Paul has Myotonic Dystrophy type 1. He was once a Church of England vicar but had to take early retirement due to his disability, and before that was a PE teacher. Paul had always enjoyed sailing but also had to give this up due to his disability. Paul discovered Sailability in Torquay, a Disabled Sailing Association club and a £300 Mary’s Beat grant was awarded to go towards petrol costs to get to the sailing centre, session costs and membership fees. In Paul’s application for funding he added that he has lost the ability to take part in other physical activities and that this would give him that opportunity, along with a sense of freedom and self-worth, benefitting his physical and mental health.
Paul said: “With the help of the Mary’s Beat grant, I was able to join the Disability Sailing Association (DSA) based in Torbay. The DSA has two yachts adapted for physically impaired people. Having had to give up my lifetime hobby of dinghy sailing due to myotonic dystrophy, this has enabled me to continue my passionate interest and ability to sail. Not only can I be taken out to sail but I also get plenty of opportunity to helm the boats under the oversight of fully qualified skippers and crews. This in turn has made a massive difference to my health and wellbeing. I am very thankful to Mary’s Beat and Somerset Community Foundation for this grant.”
Mary’s Beat will consider funding for individuals to participate in an activity which would not otherwise be available to them. Eligible activities include music therapy, one-off concerts, and outdoor activities that will build self-confidence, encourage participation and inspire hope for the future. Previous grants have been awarded towards the cost of specialist buggies, trikes and wheelchairs, football season tickets, music and equine therapy, and outdoor activity days.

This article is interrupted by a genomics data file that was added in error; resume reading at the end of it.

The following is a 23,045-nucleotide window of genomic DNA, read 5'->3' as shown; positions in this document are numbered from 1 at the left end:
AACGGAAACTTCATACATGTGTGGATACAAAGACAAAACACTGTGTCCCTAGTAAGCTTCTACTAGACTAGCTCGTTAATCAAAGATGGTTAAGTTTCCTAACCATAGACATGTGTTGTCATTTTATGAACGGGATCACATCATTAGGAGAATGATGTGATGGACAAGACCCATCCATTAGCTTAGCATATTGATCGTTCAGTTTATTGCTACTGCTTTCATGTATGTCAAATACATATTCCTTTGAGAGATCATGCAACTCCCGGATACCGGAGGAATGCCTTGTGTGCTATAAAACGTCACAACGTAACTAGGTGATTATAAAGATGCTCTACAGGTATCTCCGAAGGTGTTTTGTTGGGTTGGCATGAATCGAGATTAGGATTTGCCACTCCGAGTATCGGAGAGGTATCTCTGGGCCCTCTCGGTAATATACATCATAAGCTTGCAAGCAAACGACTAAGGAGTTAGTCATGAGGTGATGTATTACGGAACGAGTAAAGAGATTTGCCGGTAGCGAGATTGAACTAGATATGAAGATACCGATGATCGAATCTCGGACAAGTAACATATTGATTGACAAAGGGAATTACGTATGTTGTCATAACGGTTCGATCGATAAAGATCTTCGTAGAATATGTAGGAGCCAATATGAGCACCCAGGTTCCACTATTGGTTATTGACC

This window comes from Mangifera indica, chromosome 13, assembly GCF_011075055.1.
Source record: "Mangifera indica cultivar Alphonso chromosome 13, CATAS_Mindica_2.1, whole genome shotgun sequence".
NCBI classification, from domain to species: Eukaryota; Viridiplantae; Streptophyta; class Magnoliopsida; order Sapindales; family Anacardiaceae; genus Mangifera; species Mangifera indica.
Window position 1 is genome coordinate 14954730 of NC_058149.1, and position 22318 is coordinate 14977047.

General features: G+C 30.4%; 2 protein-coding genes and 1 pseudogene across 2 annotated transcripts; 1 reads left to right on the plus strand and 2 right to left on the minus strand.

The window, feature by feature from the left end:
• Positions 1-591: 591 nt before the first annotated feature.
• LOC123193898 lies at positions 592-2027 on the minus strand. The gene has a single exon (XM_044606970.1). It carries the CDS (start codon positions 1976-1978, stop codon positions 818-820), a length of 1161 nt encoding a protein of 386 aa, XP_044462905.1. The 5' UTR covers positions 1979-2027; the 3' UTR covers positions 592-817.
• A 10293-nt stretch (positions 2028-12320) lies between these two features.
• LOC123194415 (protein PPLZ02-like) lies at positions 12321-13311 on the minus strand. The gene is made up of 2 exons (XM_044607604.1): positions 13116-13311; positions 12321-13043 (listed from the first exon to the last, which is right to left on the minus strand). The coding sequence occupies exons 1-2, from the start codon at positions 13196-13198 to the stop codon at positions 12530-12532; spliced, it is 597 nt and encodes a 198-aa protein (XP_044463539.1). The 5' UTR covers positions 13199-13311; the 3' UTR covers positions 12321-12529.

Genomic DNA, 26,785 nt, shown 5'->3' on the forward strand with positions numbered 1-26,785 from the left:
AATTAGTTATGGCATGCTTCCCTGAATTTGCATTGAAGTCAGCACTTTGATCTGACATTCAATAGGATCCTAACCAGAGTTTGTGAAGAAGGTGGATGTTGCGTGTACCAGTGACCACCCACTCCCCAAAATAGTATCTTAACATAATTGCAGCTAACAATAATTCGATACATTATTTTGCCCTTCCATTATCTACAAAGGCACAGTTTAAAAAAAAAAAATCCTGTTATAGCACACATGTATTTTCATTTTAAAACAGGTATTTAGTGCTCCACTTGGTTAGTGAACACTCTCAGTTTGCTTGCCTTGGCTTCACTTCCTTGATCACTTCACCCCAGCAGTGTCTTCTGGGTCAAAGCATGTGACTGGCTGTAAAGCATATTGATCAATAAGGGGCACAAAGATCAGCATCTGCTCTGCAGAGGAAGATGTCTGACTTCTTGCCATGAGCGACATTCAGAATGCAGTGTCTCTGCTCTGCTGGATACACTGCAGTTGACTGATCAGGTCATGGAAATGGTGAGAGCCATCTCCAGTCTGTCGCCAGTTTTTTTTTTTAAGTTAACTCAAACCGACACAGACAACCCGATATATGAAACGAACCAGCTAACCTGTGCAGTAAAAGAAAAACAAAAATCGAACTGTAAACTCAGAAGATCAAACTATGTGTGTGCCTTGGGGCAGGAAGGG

Kirsty Campbell, Programmes Manager at Somerset Community Foundation, said: “It’s fantastic to see Mary’s Beat helping people have fun, positive experiences which they’ll enjoy and remember for years to come. If the fundraising is successful we hope to open the Fund so that more people can apply early next year (2022), and we can help turn more peoples’ dreams into realities.”
Mary was born with severe disabilities and required constant care, however, she lived a rich and rewarding life. She loved attending live music concerts and enjoyed the great outdoors: camping, going for walks with family and friends in her adapted wheelchair, and cycling in her ‘Duet’ wheelchair bike.
Any person wishing to apply for funding should visit the SCF website where they can find guidance on how to make an application: www.somersetcf.org.uk/apply
Somerset Community Foundation is a charity that helps passionate people in Somerset change the world on their doorstep by funding local charities and inspiring local giving and philanthropy. They aim to build stronger communities in Somerset where everyone has the opportunity to thrive. They provide rewarding and impactful ways for donors to give through them, to the causes and places they care about most. Together, they fund amazing organisations and the passionate people that change lives every day.
Since SCF were founded in 2002 they’ve awarded more than £15 million in funding, changing thousands of lives across Somerset.
Photo caption: Harrison on his specially adapted trike